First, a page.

Another Pacific Beach Notes column arrived on November 6, 1894. Halloween had been celebrated by a party of young folks at Mr. Barnes’, Mr. Thorpe had contracted to build two or three cottages at La Jolla and Frank Hurlburt was at work on the cottages in course of erection there (Frank Hurlburt was a Pacific Beach carpenter who was employed building houses, presumably including some of those Mr. Thorpe had contracted to build). Theodore Barnes was interested in study and recreation at Berkeley university (i.e., the University of California); ‘He has already become favorably identified with some of the athletic sports connected with that institution’. A son was born to Mr. and Mrs. Gibbs (the San Diego city directory listed E. M. Gibbs as a laborer residing in Pacific Beach and in 1894 the family already had a son and three daughters). There was also a meeting of the Woman’s Aid society at church and the young people had organized a dramatic club for the purpose of giving a series of entertainments.
In a note from Pacific Beach on November 15 the trees were making a fine growth, Mrs. Gridley had received word that her husband had been obliged to give up his employment on account of poor health (he had gone to join his brother in Buffalo, NY, in June), a number of young people were preparing for a moonlight ride to Roseville and the meeting at the Christian Endeavor on Sunday evening was very interesting. Best of all, the pumpkin social under the auspices of the Woman’s Aid Society at the college building on Friday evening had been a novel and most enjoyable entertainment. The maids and matrons who served the guests to generous triangles of golden pumpkin pie and English tea wore coquettish little head-dresses of orange puffs and bows of orange ribbon and white aprons decorated with orange ribbons. The literatary feature of the evening consisted of songs and recitations on ‘The Pumpkin’. The receipts of the evening lessened the church debt by several dollars.
On December 1 the Pacific Beach report was that Mrs. Gleason had the first olives grown at this place, Rev. Furneaux preached the Thanksgiving sermon on Sunday, Mrs. Dick at Eureka Lemon Tract had a little daughter born a few days ago, the young people met at Miss Thorpe’s home on Friday evening to arrange for a Christmas entertainment and Mr. Thorpe had a young pear tree, eighteen months from the nursery, that matured twenty-three large pears of excellent flavor this season. Also there was some talk of cementing the reservoir. There has been so much water wasted that is has been shut off from the reservoir for several weeks and trouble had been experienced in irrigating the high lands. Mr. Kyle had been employed by the new daily paper in San Diego and would reside in the city after the 1st of December. The notes added that he had been active in assisting at getting up entertainments, in the Christian Endeavor Society and in making the social gatherings among the young people pleasurable and all regret to lose him (a month earlier the Local Intelligence column of the San Diego Union had reported that William Kyle, a subject of Queen Victoria, had declared his intention of becoming a citizen of the United States).
Fannie Gleason lived in the house next to the lumber company on the north side of Balboa Avenue between Lamont and Morrell streets that is still standing and is now a restaurant, Mamma Mia’s. Rev. Hugh Furneaux was pastor of the Presbyterian Church, the community’s only church at the time, which met in a wooden building on the site of the present Pacific Beach Presbyterian Church which replaced it in 1941. The Eureka Lemon Tract was a subdivision east of what is now Mission Bay Drive, then the right of way of the Pacific Beach railway. It extended for about half a mile along what are now Brandywine, Bunker Hill and Ticonderoga streets. Robert and Christina Dick owned lots 6 and 28 of Eureka Lemon Tract, about 12 acres between the tracks of the Pacific Beach and California Southern (Santa Fe) railroads and south of what is now Garnet Avenue. Their little daughter, Mary Minerva Dick, was born on November 24 and delivered by Dr. Martha Dunn Corey.
The Union’s last note from Pacific Beach for 1894, published on December 22, announced that there was no Sunday mail and that the mail was now carried on the motor (i.e., the steam trains of the San Diego, Pacific Beach & La Jolla railway). Mrs. Ash’s father, mother and young sister had just arrived at her home from the east to spend the winter. Theodore Barnes, attending the State University at Berkeley, won a diamond-set medal valued at $75 at a foot race in San Francisco. The young people gave Miss Cogswell a surprise party on Thanksgiving evening and the next day participated in a candy pull at the Wilson’s. Mr. Shigley’s horses had become frightened while cultivating and ran away, up on the high trestle bridge near the old mail-catcher, where the cultivator catching in the rails threw the horses to the ground some twelve or fifteen feet below. They escaped serious injury.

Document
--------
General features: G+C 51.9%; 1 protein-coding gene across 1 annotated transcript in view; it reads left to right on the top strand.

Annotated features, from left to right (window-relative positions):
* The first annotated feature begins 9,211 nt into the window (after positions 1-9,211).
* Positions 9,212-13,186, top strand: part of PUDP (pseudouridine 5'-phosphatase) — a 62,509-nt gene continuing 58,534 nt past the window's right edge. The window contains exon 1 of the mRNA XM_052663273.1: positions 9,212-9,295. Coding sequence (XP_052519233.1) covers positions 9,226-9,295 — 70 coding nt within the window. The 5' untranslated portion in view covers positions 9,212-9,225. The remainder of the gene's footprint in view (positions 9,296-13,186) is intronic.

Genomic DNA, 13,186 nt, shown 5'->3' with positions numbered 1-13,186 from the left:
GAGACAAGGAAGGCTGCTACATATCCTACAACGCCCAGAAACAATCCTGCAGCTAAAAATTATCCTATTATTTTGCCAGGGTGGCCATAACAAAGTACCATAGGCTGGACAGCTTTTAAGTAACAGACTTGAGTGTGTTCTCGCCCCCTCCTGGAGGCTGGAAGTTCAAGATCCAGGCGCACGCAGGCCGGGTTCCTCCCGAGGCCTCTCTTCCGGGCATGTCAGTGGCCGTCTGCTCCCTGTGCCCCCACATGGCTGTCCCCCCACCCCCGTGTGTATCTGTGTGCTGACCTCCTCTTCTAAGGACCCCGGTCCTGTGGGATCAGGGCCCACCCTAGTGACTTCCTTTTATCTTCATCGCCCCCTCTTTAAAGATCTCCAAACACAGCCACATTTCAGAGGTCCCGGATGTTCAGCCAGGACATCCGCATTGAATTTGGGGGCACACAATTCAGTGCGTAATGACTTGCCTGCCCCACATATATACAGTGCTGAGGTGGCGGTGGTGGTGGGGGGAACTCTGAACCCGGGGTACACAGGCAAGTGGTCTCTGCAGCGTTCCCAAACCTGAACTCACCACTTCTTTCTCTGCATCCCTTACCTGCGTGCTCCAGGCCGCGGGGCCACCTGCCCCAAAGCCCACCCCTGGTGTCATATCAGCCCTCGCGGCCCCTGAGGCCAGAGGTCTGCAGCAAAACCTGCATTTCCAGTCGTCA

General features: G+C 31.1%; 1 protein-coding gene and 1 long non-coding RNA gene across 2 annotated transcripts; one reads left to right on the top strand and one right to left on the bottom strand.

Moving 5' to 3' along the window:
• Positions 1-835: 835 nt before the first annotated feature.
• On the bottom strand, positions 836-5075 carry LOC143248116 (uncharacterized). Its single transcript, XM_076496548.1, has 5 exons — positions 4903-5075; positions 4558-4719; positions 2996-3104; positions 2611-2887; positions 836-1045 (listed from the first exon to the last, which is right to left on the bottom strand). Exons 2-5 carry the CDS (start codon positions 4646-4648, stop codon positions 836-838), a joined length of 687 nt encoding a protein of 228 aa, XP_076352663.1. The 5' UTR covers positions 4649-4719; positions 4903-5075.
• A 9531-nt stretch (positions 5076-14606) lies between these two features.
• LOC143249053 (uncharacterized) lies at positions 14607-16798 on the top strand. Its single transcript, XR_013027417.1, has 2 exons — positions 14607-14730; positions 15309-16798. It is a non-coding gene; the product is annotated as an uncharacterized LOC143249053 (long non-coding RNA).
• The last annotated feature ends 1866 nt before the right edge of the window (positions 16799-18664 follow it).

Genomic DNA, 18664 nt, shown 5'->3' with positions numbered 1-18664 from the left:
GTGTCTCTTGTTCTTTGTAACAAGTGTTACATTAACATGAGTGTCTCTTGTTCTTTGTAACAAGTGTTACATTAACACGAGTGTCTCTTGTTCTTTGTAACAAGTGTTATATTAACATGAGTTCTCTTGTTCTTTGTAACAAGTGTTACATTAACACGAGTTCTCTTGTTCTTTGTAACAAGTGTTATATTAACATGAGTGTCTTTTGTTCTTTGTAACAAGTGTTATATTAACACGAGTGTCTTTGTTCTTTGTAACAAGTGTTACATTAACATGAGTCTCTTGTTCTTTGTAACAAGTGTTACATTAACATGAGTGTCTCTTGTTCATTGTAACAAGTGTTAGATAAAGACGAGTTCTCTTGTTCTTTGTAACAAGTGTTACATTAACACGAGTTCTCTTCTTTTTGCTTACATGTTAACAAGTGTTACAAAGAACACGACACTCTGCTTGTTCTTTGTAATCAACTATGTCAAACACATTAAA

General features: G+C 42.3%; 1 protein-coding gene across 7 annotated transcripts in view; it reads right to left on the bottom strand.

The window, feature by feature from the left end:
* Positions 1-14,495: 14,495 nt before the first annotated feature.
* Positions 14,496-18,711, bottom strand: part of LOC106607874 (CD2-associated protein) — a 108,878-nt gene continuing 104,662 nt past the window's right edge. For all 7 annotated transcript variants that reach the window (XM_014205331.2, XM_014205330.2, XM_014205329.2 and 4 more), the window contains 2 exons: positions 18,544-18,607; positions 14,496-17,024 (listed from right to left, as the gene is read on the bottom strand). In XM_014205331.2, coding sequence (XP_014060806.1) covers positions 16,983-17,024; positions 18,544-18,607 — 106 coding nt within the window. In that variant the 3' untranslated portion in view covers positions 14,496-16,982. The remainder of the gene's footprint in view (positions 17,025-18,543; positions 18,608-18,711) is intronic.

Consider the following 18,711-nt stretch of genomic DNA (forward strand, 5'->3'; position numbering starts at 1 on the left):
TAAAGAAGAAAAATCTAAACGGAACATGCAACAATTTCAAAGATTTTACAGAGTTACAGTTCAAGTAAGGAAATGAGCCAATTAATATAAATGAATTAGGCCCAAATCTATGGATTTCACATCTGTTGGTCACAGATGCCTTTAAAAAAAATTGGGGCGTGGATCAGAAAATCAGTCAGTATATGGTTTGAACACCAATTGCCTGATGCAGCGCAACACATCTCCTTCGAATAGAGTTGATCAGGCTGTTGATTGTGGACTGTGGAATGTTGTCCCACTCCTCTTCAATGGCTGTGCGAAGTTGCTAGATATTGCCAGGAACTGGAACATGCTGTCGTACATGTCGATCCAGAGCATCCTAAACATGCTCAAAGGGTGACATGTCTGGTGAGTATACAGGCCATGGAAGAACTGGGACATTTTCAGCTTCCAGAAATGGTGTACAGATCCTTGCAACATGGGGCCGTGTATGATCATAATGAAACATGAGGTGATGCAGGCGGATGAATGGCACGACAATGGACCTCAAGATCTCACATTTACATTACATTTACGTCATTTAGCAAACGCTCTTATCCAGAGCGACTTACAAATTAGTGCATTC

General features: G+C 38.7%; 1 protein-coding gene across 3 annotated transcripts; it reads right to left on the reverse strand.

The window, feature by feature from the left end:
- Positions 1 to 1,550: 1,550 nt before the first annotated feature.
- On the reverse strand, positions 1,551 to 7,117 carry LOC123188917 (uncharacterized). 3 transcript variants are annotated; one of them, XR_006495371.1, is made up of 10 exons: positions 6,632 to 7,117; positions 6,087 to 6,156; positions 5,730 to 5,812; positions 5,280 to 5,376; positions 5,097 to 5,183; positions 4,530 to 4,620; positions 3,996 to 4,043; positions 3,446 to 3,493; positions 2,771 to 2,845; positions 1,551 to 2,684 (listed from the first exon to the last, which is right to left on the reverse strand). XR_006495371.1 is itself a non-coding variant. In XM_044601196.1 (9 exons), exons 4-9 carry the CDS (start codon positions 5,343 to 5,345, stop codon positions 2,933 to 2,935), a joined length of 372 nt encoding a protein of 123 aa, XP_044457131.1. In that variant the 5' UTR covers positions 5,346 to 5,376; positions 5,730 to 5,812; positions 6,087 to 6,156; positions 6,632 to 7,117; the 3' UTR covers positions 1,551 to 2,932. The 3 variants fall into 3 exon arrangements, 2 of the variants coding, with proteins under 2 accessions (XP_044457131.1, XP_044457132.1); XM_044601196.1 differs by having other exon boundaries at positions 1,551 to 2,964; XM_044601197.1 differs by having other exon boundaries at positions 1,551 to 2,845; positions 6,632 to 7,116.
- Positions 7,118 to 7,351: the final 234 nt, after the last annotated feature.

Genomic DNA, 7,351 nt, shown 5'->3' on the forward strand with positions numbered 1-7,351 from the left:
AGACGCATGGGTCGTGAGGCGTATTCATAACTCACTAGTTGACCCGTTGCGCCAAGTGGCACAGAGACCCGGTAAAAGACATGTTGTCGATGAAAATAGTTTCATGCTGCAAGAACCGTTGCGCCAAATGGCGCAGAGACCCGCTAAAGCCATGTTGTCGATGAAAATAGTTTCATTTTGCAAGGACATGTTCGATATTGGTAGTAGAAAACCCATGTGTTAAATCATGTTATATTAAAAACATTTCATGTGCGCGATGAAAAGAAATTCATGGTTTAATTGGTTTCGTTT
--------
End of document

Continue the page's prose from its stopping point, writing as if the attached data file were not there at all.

Jefferson Shigley was another rancher with property in the Eureka Lemon Tract. His ranch was on lot 5, south of the Dick ranch and between the Pacific Beach and the California Southern (Santa Fe) railway lines, about where Mossy Toyota is now. The high trestle would have been an early version of the bridge which now carries the Coaster over Garnet/Balboa Avenue at the foot of the grade leading up to Clairemont. Apparently there was still a ‘mail-catcher’ near the bridge, actually a ‘mail crane’, where the local postmaster could hang a ‘catcher pouch’ containing mail to be delivered up the line. A mail clerk on a passing train could deploy the train’s ‘mail-catcher’ arm to snatch the pouch hanging from the crane and swing it inside the mail car to begin sorting the mail (the clerk might also kick out a pouch of mail to be picked up and delivered by the local post office). Mr. Shigley’s property was adjacent to the ‘high trestle’ on the railway line and when his horses ran up on the bridge the cultivator they were pulling got tangled up with the rails and they fell off.
1894 had been a good year in Pacific Beach; trees of all kinds were ‘making a fine growth’, including 1400 more lemon trees on two more lemon ranches established by another easterner on its acre lots. Windbreaks of cypress trees were going up around the acre lots to protect the young fruit trees. Families grew too, with the Havice, Gibbs and Dick families each adding a member. Two Pacific Beach residents (former students at the defunct college) were among the 28 graduates of San Diego’s high school in 1894. They departed at the end of summer to continue their education at out-of-town institutions, but not before enjoying surf bathing, ice cream parties and ‘entertainments’ in their hometown.
History would continue to be made in 1895; two prominent pioneer families would be united when one’s son and the other’s daughter, both former college students, got married and started a family (and lemon ranch) of their own. The easterners who had developed some of the first ranches would sell out (at a handsome profit) and return home, but more would arrive to take their places and continue to advance lemon ranching in Pacific Beach. And ‘cultured ladies’ meeting in their ranch houses would organize the Pacific Beach Reading Club, since renamed the Woman’s Club and still in operation.
To be continued. . .